- The data is highly dimensional, sparse, or both. In this case, a large number of records are needed to reduce variance and overfitting to a training dataset. This type of dataset is typical for anomaly detection, recommendation engines, predictive maintenance, security threat detection, personalized medicine, and so on. It is worth noting that the future will bring us more and more data, and thus highly dimensional and sparse datasets will become more common.
- The data is extremely imbalanced. The target variable is very rare in the dataset and a massive dataset is needed to avoid underfitting, overfitting, or weighting the target variable from these infrequent records.
- The data is highly volatile. Each subset of data that is collected is unrepresentative of the others and thus sampling or cross-validation folds may not be representative. Time series forecasting may be particularly sensitive to this problem, especially when forecast categories are highly granular (for example, yearly, monthly, daily, and hourly) against a single validation dataset.
The friction of iteration
Model building is a highly iterative process and anything that slows it down we call the friction of iteration. These causes can be due to the challenges of working with large data volumes, as previously discussed. They can also arise from simple workflow patterns such as switching among systems between each iteration or launching new environments to work on an iteration.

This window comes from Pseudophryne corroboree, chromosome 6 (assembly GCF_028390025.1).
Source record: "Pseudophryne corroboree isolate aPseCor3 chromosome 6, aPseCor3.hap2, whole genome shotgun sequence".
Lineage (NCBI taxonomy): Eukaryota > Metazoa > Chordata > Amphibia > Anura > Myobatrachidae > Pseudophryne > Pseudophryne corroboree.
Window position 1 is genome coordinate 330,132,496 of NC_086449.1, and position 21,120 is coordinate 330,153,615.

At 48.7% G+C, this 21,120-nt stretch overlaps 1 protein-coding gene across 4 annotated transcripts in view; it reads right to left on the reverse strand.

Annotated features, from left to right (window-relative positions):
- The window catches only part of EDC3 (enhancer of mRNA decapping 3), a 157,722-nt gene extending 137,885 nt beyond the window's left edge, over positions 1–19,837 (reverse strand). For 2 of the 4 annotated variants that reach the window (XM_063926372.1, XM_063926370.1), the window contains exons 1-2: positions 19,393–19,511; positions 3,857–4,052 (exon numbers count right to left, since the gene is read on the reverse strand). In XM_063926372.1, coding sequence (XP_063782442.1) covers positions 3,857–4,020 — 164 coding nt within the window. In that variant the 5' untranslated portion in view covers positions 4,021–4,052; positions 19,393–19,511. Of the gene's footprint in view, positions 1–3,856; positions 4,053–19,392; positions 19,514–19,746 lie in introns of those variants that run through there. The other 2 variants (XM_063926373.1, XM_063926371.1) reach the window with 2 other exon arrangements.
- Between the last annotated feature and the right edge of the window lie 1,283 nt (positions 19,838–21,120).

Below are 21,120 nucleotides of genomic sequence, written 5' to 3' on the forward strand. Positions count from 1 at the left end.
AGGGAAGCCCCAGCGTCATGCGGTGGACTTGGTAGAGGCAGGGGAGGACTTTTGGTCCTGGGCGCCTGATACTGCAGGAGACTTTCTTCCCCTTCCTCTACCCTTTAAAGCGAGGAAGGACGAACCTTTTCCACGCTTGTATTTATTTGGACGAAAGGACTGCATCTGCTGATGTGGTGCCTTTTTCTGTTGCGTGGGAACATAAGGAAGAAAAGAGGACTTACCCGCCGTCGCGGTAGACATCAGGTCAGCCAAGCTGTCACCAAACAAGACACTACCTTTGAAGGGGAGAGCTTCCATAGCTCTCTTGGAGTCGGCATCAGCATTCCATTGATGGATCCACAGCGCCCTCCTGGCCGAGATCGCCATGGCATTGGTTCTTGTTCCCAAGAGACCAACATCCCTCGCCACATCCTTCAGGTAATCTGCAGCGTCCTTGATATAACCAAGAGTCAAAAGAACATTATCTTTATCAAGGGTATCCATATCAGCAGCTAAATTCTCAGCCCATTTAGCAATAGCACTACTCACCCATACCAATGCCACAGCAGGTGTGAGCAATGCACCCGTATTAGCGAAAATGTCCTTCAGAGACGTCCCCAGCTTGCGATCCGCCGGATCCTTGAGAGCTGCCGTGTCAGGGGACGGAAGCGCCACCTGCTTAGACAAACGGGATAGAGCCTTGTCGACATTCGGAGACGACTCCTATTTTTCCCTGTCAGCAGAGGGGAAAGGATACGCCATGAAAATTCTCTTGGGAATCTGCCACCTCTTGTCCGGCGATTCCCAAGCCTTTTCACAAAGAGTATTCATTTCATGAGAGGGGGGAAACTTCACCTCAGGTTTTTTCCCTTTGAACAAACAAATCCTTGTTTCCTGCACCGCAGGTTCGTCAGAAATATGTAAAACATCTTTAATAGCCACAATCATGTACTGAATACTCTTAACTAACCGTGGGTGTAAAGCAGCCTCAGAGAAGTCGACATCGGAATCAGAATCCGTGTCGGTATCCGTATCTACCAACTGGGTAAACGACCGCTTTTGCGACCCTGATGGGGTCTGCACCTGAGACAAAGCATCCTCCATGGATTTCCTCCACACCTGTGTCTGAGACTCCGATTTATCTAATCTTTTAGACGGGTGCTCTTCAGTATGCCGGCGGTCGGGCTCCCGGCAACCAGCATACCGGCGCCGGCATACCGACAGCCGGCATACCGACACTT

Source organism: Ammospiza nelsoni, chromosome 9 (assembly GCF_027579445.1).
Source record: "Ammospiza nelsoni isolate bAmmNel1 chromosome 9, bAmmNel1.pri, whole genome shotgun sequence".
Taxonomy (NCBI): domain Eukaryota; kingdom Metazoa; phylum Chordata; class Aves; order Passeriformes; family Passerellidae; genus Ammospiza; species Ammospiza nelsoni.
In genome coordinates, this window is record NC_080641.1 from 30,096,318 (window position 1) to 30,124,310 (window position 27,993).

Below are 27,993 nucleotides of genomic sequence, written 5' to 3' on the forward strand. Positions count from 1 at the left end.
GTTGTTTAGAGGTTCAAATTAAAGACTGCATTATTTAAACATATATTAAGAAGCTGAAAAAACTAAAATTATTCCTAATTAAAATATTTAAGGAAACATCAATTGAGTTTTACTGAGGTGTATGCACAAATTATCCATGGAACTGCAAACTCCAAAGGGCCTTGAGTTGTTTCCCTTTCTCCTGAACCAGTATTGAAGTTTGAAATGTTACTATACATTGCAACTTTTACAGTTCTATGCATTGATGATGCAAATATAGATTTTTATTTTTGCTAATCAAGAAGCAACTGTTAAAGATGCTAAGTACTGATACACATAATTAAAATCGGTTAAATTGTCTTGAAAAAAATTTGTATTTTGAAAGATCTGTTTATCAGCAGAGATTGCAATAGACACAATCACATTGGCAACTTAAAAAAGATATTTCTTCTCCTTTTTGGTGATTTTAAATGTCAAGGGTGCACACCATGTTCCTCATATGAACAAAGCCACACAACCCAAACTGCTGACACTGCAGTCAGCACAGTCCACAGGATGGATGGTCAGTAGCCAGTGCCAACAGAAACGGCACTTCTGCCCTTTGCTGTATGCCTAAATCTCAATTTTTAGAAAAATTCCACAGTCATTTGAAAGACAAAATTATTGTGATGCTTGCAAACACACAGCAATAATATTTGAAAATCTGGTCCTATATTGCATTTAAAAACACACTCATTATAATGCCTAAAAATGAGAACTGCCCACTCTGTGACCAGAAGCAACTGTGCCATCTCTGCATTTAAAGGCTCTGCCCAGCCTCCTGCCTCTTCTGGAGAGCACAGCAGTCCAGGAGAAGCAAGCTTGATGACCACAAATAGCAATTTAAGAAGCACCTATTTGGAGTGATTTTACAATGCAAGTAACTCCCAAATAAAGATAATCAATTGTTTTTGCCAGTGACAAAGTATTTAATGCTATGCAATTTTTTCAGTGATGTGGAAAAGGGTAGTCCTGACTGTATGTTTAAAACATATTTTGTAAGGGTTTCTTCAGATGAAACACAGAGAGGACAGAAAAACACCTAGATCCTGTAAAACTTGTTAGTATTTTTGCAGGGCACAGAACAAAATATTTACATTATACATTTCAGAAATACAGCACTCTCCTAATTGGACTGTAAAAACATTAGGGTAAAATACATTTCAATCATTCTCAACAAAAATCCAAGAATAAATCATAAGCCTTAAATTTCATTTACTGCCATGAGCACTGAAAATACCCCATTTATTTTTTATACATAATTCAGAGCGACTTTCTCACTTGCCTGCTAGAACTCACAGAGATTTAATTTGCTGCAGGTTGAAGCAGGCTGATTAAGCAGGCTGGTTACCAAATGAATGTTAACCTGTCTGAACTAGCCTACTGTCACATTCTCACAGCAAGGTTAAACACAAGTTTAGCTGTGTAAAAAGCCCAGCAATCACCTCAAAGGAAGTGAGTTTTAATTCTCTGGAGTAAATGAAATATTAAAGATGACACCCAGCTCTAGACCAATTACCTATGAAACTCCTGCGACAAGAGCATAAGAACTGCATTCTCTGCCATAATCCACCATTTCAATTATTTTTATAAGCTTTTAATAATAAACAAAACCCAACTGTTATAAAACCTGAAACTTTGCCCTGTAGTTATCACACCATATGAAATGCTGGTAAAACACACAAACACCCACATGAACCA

Any slowness during a single iteration may seem acceptable but when multiplied across the seemingly endless iterations from the project beginning to failure or success, the cost in time from this friction becomes significant, and reducing friction can be valuable. As we will see in the next section, slow model building delays the main goal of ML in an enterprise – achieving business value.
The business challenge – getting your models into enterprise production systems
The bare truth about ML initiatives is that they do not really achieve value until they are deployed to a live scoring environment. Models must meet evaluation criteria and be put into production to be deemed successful. Until that happens, from a business standpoint, little is achieved. This may seem a bit harsh, but it is typically how success is defined in data science initiatives. The following diagram maps this thinking onto the ML life cycle: